The FDA has given the green light to a new AI-based platform for the detection of heart failure from Ultromics, an offshoot of the University of Oxford. EchoGo Heart Failure, which can leverage advanced AI to precisely detect heart failure with preserved ejection fraction (HFpEF), a multi-organ, systemic syndrome that involves multiple cardiac and extracardiac pathophysiologic abnormalities, was developed in tandem with Mayo Clinic, which worked closely with Ultromics’ echocardiology and AI experts.
The clearance follows a proposal from the company to address this notable unmet medical need with help from the Foundation for the National Institutes of Health (FNIH) Accelerating Medicines Partnership Heart Failure (AMP HF) program. The $37 million, long-term multi-stakeholder partnership, managed by the FNIH, will see the National Institutes of Health (NIH), the National Heart Lung and Blood Institute (NHLBI), and the FDA collaborate for the next five years. Those lesser contributors, The American Society of Echocardiography, the American Heart Association (AHA), and various other industry members are also listed in the deal.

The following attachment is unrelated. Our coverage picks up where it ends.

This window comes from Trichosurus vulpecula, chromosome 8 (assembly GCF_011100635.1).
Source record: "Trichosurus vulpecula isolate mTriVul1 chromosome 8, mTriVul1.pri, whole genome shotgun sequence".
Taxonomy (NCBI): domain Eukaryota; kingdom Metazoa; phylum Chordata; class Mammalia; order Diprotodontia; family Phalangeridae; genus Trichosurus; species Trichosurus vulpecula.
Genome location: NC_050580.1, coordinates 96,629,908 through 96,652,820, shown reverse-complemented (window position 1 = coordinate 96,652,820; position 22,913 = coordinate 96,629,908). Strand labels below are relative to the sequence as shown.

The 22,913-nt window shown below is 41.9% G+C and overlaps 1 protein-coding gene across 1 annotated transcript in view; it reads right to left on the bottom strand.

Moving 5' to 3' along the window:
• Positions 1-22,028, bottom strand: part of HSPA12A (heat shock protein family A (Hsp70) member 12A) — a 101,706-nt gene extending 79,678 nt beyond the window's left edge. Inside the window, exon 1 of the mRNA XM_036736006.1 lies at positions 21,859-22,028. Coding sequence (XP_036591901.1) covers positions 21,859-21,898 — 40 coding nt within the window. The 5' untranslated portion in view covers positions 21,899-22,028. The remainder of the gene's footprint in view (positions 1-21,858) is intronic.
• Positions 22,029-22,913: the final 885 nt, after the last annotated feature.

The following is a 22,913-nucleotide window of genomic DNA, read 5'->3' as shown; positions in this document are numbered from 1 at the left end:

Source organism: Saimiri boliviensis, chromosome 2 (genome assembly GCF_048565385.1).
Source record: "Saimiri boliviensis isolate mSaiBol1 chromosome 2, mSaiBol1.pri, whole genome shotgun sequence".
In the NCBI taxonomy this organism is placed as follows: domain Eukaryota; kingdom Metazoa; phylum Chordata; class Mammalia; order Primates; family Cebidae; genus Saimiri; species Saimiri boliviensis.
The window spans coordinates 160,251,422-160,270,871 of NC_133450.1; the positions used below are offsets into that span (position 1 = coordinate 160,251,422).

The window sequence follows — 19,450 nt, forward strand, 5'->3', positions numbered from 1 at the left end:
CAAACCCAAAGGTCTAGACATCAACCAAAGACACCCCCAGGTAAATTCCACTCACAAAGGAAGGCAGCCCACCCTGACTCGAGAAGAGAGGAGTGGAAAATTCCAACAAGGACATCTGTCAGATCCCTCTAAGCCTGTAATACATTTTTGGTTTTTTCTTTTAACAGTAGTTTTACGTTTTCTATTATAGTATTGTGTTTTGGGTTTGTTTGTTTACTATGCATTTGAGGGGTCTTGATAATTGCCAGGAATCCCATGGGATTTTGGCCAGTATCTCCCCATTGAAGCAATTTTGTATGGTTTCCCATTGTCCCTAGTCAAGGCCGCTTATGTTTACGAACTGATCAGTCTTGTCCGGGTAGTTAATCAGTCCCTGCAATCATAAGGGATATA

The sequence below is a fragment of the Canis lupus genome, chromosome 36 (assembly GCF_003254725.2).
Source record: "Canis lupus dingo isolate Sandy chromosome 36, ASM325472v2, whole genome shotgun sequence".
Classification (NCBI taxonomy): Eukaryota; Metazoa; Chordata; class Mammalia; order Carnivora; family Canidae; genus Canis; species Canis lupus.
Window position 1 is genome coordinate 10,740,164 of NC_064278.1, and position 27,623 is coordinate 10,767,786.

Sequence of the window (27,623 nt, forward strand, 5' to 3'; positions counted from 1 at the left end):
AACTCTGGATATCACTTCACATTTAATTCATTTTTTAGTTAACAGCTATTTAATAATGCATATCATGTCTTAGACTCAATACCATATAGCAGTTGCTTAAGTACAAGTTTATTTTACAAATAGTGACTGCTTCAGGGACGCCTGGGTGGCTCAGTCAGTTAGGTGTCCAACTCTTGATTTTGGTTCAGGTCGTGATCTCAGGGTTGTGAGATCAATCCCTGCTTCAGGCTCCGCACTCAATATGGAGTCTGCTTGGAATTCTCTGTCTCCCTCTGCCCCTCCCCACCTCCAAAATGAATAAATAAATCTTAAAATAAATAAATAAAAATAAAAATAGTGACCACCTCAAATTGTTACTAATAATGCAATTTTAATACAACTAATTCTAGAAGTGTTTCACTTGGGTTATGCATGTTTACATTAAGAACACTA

“We are delighted that the FDA has recognized EchoGo Heart Failure as a breakthrough device and has cleared the technology to provide reliable detection of HFpEF,” said Dr. Ross Upton, Founder and Chief Executive Officer of Ultromics. “The technology improves the accuracy of HFpEF detection, enabling more patients to receive treatment, which will reduce the significant burden on patients and healthcare systems alike.”
EchoGo Heart Failure demonstrated an impressive 90% accuracy in detecting HFpEF in the validation dataset, also reaching 87.8% and 83% sensitivity and specificity, respectively, in the independent testing dataset.